Global Forum for Media Development (GFMD) warmly welcomes UNESCO’s adoption of the Windhoek+30 Declaration on Information as a Public Good on November 18, 2021, and calls for its urgent implementation.
The declaration makes targeted recommendations for governments; UNESCO and other intergovernmental organisations; technology companies; as well as journalists, media outlets, civil society and academia. It calls for collective collaborative action to address the “severe economic crisis which is posing an existential threat to independent news media worldwide”.
GFMD particularly welcomes the declaration’s calls
- For governments to take “effective steps to nurture a diversity of viable public, private and community media, and implement specific policies, along with relevant safeguards, to promote the production of independent, quality journalism, with the aim of ensuring people’s access to relevant, diverse and reliable information.”
- For UNESCO and other intergovernmental organisations to encourage “the development of joint funding instruments supported by a combination of States, multilateral institutions, private foundations and philanthropists to promote information as a public good.”
- For technology companies to support ”information as a public good in various ways, for example through fair and inclusive partnership arrangements, which may include donations or other financial measures, and the protection of journalists who are the victims or at risk of online attacks.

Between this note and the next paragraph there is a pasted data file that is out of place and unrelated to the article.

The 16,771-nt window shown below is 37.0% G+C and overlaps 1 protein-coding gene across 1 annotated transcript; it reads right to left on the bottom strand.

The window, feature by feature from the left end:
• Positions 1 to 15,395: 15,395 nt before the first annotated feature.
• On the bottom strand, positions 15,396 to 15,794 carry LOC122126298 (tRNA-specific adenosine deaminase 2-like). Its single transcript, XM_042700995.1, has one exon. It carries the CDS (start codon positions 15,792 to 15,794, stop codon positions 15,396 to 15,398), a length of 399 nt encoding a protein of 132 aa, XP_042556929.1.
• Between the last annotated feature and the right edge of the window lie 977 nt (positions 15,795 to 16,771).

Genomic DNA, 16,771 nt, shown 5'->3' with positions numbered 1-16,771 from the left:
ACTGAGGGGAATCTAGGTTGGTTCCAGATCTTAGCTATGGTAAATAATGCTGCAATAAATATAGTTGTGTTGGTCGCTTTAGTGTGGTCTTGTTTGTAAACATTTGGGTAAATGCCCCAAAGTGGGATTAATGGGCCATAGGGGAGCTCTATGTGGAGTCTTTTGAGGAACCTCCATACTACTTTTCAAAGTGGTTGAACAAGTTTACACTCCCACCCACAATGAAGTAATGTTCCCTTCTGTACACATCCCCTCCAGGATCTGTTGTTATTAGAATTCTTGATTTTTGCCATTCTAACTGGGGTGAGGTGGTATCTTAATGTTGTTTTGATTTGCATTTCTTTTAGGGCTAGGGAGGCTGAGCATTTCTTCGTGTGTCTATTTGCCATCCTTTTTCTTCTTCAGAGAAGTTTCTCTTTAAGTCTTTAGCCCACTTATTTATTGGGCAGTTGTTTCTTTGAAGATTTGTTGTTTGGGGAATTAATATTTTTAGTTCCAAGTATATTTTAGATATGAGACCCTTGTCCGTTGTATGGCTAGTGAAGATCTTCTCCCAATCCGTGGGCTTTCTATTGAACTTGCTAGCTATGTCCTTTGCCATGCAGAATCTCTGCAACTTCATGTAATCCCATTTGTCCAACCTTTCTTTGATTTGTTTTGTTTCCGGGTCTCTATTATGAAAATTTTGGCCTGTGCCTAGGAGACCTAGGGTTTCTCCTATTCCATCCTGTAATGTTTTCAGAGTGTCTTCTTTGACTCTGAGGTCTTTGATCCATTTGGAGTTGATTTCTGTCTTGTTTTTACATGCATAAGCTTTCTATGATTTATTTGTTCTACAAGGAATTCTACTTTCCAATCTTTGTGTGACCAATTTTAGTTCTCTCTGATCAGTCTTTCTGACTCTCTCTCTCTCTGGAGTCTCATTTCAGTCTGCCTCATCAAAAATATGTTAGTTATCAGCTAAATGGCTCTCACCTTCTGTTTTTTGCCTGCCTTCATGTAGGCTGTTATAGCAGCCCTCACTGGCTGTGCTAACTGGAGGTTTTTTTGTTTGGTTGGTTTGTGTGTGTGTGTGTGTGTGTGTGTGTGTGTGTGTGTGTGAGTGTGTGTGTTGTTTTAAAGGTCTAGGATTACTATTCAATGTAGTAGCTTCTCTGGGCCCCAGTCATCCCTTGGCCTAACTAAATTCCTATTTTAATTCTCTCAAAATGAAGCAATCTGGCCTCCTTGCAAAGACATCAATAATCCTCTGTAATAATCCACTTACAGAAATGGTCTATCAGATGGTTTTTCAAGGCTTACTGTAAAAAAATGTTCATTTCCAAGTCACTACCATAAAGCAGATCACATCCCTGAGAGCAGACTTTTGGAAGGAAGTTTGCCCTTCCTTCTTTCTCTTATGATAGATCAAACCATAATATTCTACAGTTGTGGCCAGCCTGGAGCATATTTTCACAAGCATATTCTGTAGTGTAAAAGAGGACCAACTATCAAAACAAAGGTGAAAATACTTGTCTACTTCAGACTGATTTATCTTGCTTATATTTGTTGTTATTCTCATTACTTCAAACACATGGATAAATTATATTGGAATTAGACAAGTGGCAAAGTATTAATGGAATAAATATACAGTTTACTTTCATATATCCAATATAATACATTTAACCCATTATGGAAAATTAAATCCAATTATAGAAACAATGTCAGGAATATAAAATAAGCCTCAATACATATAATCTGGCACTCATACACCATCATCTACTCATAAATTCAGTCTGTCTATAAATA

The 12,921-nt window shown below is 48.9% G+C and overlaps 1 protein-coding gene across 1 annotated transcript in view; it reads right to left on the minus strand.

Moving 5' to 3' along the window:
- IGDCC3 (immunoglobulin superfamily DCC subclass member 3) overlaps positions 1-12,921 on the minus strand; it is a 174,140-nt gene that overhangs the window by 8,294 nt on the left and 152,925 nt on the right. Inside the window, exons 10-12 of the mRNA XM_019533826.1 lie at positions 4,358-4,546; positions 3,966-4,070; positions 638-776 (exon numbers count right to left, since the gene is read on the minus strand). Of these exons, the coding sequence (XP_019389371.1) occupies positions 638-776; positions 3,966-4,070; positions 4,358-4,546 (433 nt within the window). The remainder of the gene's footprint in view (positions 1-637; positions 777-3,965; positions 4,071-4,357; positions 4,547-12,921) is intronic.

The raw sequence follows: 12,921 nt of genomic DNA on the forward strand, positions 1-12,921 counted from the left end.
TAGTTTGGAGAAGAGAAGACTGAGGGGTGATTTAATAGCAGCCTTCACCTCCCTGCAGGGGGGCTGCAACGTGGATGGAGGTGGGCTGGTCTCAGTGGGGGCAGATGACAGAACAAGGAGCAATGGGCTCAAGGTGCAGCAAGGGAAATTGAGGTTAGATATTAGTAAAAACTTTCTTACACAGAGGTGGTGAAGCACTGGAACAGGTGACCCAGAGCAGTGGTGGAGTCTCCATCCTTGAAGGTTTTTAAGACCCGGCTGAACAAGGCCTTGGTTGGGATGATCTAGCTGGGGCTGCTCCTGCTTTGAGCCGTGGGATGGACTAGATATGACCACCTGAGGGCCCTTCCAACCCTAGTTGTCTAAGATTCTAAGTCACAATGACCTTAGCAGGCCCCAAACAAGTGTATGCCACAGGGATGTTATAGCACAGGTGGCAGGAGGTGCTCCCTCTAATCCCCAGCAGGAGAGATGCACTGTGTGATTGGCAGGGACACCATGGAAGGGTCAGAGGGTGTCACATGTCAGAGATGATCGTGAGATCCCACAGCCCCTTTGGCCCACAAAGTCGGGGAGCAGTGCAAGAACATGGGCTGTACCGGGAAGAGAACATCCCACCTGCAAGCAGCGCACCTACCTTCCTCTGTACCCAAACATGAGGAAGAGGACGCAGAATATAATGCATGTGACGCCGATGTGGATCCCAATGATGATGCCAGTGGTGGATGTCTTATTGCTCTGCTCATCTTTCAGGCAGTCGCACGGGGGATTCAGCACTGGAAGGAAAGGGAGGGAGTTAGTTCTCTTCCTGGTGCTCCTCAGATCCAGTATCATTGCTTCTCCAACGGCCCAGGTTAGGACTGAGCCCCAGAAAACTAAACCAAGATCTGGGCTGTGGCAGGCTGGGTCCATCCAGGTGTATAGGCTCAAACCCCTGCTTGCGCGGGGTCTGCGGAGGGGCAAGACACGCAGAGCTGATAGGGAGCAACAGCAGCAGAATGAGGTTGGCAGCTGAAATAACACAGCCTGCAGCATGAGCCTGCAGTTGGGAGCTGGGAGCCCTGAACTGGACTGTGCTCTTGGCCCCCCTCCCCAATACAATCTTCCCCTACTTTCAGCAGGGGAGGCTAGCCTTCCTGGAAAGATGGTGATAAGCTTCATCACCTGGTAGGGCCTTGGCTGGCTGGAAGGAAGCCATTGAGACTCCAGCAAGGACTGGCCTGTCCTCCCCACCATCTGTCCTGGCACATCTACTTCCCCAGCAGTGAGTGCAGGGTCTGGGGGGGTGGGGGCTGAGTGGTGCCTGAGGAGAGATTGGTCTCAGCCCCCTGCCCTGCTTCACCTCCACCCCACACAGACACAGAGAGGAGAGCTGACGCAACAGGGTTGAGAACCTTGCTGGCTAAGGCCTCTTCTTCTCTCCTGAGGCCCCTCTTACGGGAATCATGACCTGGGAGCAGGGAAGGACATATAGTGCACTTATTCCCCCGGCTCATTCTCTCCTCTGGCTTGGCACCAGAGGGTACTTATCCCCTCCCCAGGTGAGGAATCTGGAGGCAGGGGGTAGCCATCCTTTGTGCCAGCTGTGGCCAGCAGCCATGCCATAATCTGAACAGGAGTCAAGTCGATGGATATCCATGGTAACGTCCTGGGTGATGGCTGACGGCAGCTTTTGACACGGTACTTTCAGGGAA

- For journalists, media outlets, civil society and academia to promote ”a more inclusive, pluralistic and sustainable media sector, including through measures that promote the involvement of young people, women and marginalised groups in the media.
The adoption of the Windhoek+30 Declaration on Information as a Public Good is a vindication for GFMD and our members who have long called for renewed vigour and agreement on collective action to respond to the crises facing independent journalism and public interest media.
(See for example GFMD’s emergency appeal to support journalism and media in 2020 which was signed by 180 journalism and media support organisations and addresses many of the issues addressed in the declaration.)
GFMD and our members will continue to work with UNESCO and all other stakeholders to support the activities, collaboration and cooperation necessary to achieve the declaration’s ambitious goals.
About the Windhoek+30 Declaration on Information as a Public Good
The Windhoek+30 Declaration was drafted and first adopted at UNESCO’s World Press Freedom Day Global Conference in Namibia on 3 May 2021 marking 30 years since the 1991 Declaration of Windhoek on Promoting an Independent and Pluralistic African Press.
The 1991 declaration was “a catalyst for the proclamation of World Press Freedom Day, and as an inspiration for ongoing action to promote and protect freedom of expression, free, independent and pluralistic media, and access to information around the world”.
The resolution to adopt the Windhoek+30 Declaration declaration was proposed by the Namibian Government and accepted by the 193 member UNESCO member states present at the 41st session of the UNESCO General Conference in Paris on November 18, 2021.